He said the impending agreement would prove beneficial for those Syrians in need of aid. Like Kerry, he promised that just a few details remained before an agreement could be announced, saying "a couple of dots should be placed in correct places."
Lavrov also said he believed "everyday dialogue" was key for solving the Syrian problem. He also said he was convinced that the United States and Russia should have normal relations in order to move forward on the Syrian situation.
Meanwhile, Syrian rebels and their families began evacuating the long-besieged Damascus suburb of Daraya as part of an agreement reached late Thursday with the government, after four years of airstrikes and siege left the suburb in ruins.
Under the terms of the deal, about 700 gunmen will be allowed safe exit to the opposition-held northern province of Idlib and 4,000 civilians will be taken temporarily to a shelter south of Daraya.
U.N. envoy for Syria Staffan de Mistura called for the protection of people being evacuated from Daraya, in a statement issued in Geneva.
De Mistura said their departure must be voluntary, adding that the U.N. was not consulted or involved in the negotiation of the deal reached between rebel factions and government forces.
In reference to the closely watched U.S.-Russia meeting, de Mistura said, “We are still working.” He joined the talks in the early afternoon.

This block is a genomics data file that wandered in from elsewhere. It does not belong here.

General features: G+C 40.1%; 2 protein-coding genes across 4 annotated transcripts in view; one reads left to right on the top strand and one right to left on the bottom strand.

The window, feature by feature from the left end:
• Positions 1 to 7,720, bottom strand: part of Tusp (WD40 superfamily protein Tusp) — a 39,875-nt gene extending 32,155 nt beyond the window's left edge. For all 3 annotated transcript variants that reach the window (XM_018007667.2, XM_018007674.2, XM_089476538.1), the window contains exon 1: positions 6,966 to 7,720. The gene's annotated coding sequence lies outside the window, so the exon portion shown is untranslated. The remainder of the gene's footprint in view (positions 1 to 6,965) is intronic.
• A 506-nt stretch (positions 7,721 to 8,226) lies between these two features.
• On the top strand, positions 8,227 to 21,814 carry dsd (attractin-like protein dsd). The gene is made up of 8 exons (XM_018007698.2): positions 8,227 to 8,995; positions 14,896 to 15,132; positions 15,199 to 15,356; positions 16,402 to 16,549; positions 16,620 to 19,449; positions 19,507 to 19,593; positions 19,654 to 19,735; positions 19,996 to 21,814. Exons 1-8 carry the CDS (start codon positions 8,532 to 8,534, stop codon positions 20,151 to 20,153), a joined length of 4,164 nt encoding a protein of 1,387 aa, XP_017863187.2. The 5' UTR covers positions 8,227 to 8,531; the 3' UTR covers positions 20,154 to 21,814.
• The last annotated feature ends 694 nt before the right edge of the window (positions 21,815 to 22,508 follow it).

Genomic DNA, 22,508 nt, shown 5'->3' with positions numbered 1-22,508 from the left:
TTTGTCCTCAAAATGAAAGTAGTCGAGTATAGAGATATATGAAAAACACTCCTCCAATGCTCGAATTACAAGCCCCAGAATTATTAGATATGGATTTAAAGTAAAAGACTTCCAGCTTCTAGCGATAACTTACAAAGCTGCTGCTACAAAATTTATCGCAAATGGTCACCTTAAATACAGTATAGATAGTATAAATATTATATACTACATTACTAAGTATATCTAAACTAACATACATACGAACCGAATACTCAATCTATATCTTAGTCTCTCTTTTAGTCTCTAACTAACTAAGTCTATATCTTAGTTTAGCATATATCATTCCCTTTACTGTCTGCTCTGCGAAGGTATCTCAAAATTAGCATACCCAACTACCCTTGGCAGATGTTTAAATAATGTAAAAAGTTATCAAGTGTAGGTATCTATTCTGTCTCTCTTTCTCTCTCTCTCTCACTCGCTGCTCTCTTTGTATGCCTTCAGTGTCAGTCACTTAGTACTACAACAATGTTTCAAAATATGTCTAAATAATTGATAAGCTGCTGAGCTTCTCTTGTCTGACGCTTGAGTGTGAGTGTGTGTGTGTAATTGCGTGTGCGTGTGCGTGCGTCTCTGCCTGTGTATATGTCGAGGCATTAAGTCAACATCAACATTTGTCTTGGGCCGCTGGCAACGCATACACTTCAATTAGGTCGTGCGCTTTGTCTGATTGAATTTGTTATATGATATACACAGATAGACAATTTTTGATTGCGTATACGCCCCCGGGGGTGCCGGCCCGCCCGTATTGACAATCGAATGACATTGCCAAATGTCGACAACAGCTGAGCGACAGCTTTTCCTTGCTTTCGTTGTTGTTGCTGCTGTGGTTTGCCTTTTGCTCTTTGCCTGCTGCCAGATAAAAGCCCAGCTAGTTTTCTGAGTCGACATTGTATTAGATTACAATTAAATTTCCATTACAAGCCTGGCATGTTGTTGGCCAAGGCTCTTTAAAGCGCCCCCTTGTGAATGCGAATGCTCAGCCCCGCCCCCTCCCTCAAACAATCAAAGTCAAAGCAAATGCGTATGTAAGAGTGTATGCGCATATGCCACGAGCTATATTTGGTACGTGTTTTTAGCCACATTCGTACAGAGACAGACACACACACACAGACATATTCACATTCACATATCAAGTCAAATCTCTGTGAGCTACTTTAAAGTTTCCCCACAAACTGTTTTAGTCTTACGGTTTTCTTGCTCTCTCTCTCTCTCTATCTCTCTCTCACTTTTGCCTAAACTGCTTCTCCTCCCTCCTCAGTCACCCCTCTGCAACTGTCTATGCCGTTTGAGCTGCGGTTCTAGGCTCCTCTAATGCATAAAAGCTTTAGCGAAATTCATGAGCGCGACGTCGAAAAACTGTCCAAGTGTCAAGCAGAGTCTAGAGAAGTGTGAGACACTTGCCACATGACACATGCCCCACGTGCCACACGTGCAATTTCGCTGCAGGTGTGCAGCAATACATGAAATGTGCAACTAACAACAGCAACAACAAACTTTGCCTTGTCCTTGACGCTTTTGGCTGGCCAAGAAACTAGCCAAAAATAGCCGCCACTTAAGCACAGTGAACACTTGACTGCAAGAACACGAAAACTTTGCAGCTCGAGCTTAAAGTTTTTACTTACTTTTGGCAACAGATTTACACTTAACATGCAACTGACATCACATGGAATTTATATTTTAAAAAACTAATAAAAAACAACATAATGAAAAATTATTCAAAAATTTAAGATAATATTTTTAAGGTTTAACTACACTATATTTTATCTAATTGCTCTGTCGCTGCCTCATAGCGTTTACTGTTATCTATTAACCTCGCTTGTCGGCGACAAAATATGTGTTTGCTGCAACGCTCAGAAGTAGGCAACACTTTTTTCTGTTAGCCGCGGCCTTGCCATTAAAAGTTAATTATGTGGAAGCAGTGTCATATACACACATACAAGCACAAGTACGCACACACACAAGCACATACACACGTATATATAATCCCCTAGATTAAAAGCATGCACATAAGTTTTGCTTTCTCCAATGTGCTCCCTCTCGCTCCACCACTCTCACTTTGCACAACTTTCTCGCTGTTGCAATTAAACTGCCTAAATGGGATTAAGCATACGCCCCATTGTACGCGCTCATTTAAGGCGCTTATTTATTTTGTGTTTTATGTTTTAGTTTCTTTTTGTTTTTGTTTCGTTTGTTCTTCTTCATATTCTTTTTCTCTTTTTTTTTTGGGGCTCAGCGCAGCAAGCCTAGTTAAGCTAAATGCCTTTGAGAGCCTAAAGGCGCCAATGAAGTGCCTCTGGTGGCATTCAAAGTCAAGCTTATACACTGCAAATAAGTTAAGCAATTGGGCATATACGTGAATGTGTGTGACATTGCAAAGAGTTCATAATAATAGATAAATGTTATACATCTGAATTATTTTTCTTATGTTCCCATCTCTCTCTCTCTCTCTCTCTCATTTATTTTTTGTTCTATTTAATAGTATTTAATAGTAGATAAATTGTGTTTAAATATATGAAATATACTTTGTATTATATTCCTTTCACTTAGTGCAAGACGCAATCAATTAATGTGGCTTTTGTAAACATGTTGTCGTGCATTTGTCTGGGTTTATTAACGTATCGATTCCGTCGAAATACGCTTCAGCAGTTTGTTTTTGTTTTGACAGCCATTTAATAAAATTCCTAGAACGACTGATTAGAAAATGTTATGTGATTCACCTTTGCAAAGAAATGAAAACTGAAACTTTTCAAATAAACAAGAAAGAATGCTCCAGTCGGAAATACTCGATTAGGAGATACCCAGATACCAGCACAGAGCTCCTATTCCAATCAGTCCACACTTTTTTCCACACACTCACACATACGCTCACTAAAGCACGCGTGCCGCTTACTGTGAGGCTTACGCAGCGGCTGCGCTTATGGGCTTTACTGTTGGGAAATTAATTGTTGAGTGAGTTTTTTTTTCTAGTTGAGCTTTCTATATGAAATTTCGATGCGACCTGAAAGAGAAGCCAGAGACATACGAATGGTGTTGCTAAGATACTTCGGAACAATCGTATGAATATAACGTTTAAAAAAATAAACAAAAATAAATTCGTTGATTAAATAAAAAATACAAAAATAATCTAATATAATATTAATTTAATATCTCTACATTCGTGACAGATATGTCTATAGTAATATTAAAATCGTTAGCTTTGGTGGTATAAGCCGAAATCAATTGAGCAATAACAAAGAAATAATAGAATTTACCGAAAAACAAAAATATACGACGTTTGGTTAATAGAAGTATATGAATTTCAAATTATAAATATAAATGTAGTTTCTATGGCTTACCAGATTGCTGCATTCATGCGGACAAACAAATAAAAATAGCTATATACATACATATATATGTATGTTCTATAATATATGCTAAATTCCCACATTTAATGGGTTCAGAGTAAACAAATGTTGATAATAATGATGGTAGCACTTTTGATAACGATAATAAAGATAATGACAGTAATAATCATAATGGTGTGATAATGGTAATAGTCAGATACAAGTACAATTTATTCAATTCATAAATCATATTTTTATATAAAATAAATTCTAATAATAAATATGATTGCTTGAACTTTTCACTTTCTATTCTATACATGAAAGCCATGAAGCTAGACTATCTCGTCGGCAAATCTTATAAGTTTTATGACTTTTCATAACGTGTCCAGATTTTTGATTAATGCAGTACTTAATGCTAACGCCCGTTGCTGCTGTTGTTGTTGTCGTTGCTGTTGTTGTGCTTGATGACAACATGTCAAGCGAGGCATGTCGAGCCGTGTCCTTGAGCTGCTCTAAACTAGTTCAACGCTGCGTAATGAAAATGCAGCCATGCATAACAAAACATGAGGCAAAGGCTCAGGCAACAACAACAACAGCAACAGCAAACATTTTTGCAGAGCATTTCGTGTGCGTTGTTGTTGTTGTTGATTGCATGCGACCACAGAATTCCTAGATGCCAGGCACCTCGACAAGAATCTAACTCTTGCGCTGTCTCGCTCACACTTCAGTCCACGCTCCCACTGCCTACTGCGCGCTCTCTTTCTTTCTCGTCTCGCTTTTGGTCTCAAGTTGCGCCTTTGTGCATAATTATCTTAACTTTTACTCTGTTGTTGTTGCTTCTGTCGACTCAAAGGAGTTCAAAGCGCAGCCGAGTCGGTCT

Speaking during a lunchtime break, Lavrov said the talks on Syria with Kerry were “excellent.”
As he entered the morning session, Lavrov avoided commenting on a reporter’s question about what the primary impediment to a cease-fire in Syria was. He said only that "I don't want to spoil the atmosphere for the negotiations." Kerry did not make any comments.
Previous rounds of international negotiations, including discussions between the top diplomats from Washington and Moscow, have failed to produce an end to the conflict in Syria, which is complicated by U.S. and Russian support for opposite sides and has killed more than 290,000 people.
The conflict also has forced millions from their homes in more than five years.
Heightened regional tensions